Samantha Krystantos has trained in karate since she was just four years old. Now 14, she’s set to put her skills to the test against international competition at the 18th Maccabiah Games.
Krystantos received her first black belt when she was nine and earned her second-degree black belt just two years later. For the past two years, she’s divided her time between working toward her third-degree black belt – there are 10 in all – and teaching part-time at Northern Karate School Thornhill as a sensei, or master.
To balance school work and her extracurricular activities, including dance lessons, the eighth grader has to be fairly disciplined with her time.
Then again, as a sensei, discipline comes with the territory.
“It’s pretty hard,” she admitted, “because I also have homework and next year I’m going to be in high school, so I have a lot of projects and exams I have to study for. But I try to make time for it.”
Krystantos teaches classes twice a week and also takes classes with both master-level kids ages four to 17 and adults.
As someone who instructs both adults and children, Krystantos has had to find ways to accommodate the needs of both age groups.
“Sometimes with little kids, it’s hard for them to focus,” she explained. “You have to try and get them to listen to you. But we try to treat the younger kids the same as the adults, so we push them just as much.”
As with any martial art, karate requires one to be both physically and psychologically focused, both when sparring with opponents and especially when teaching others.
Fortunately, Krystantos has an innate ability to concentrate on the task at hand.
“Whenever she’s up there, she just blocks everything out,” her father, Mitchell, said.
He also takes classes at Northern Karate and is currently on his advanced blue belt. His sensei, strangely enough, is his daughter, and in case you think there’s any familiar father-daughter interplay during lessons, Mitchell said that’s simply not the case.
“When we’re in the dojo [training area], she puts me on the ground,” he said matter-of-factly.
“She makes me work for it… At home, she’s my daughter, but in the dojo, she’s ‘Sensei Sam’ and she’ll have me doing pushups. It’s the only time she actually gets to punish me.”
Although karate is primarily a discipline first and a combat sport second, Krystantos said her training has developed her reflexes and senses to the point that she would have no problem defending herself outside the dojo, even against a much larger person.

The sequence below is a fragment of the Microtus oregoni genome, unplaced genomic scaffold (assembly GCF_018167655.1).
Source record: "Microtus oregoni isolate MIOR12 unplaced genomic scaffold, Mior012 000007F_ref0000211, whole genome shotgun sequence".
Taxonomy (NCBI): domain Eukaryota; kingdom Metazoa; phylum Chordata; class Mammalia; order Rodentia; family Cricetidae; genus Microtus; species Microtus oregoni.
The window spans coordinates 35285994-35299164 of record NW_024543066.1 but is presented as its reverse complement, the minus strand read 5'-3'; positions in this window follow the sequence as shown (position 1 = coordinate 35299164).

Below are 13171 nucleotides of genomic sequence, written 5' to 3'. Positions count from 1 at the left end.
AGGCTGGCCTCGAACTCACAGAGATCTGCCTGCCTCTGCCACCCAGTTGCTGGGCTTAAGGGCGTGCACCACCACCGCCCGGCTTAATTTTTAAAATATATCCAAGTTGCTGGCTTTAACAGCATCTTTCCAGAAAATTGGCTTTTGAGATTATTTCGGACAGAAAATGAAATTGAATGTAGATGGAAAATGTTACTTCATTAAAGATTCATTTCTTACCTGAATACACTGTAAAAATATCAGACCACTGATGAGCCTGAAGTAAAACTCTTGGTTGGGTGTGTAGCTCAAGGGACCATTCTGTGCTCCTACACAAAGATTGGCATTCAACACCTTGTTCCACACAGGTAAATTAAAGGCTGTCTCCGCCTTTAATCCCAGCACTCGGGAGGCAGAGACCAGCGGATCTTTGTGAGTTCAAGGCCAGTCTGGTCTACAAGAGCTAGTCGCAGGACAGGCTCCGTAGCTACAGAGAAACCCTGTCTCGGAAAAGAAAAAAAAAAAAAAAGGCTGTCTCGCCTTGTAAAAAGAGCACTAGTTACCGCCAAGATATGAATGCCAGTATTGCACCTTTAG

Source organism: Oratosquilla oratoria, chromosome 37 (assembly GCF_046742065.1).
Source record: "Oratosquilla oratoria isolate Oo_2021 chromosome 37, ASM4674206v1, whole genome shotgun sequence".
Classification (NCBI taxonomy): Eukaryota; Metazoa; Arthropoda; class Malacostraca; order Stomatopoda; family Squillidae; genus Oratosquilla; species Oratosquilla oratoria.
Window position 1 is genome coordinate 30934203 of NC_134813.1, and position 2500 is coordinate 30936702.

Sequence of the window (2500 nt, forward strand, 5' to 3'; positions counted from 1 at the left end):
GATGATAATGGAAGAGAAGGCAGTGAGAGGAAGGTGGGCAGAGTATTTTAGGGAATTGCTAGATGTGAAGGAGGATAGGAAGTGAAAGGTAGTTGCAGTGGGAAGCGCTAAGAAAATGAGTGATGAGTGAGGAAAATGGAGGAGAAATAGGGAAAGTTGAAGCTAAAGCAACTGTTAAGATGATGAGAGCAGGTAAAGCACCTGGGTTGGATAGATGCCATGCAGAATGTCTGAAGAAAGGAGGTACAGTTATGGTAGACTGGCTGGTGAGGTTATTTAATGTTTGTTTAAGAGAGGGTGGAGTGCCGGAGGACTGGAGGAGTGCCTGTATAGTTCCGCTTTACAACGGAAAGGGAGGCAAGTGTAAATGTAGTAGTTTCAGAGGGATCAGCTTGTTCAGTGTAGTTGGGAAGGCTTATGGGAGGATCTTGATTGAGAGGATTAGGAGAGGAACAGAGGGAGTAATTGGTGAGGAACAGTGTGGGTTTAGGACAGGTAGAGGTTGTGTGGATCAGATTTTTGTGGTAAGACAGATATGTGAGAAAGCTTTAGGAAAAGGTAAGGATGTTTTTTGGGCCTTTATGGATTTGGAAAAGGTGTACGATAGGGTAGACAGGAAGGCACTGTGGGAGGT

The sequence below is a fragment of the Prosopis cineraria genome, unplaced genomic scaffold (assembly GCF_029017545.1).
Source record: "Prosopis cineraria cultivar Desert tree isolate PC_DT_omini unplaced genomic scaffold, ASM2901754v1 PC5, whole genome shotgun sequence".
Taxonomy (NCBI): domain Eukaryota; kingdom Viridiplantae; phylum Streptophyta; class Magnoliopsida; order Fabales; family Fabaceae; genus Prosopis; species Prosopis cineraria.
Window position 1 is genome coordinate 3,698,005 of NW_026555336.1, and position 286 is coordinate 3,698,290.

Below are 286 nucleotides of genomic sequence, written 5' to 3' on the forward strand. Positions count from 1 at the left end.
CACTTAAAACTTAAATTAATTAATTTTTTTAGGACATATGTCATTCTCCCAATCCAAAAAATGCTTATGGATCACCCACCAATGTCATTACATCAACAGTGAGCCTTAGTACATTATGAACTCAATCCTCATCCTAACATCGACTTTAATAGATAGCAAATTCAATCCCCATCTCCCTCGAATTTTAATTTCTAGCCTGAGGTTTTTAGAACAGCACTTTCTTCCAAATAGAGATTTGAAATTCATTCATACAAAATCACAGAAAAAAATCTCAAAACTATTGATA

“Karate teaches you a lot of things, like how to get out of situations… So, if somebody on the street came to grab me, I would know what to do.”
People are generally surprised to learn this lithe teen is not only a participant in the Maccabiah Games, but that she’s a competitor in the karate tournament. As might be expected, she’s seen her fair share of amazed reactions.
“When I tell people I’m going to the Maccabiah Games, they’re like ‘Oh cool, for gymnastics?’ and I’m like, ‘No, for karate.’ People don’t really expect a girl at 14 to be into karate,” she said.
Krystantos – her family takes its name from her father Mitchell’s stepfather – is looking forward to her first visit to Israel to celebrate her Jewish heritage and see the famous sights on a tour that’s organized for the athletes.
“All my friends are Jewish, and I just feel really excited to go there for my first time… People tell me it’s such an amazing experience,” she said.
It costs $7,500 to send an athlete to the games, and the Krystantos family has been actively raising funds for Samantha and her teammates to help cover a portion of the cost. They’ve organized a Spar-a-Thon involving members of Northern Karate and their friends, as well as upcoming event at the Promenade Mall on June 13, and they’ve solicited donations at UJA Federation of Greater Toronto’s Walk With Israel .
“It’s a team effort,” Mitchell said. “There are some people on the team that just don’t have the luxury we have, and we’re trying to get them [support], too.”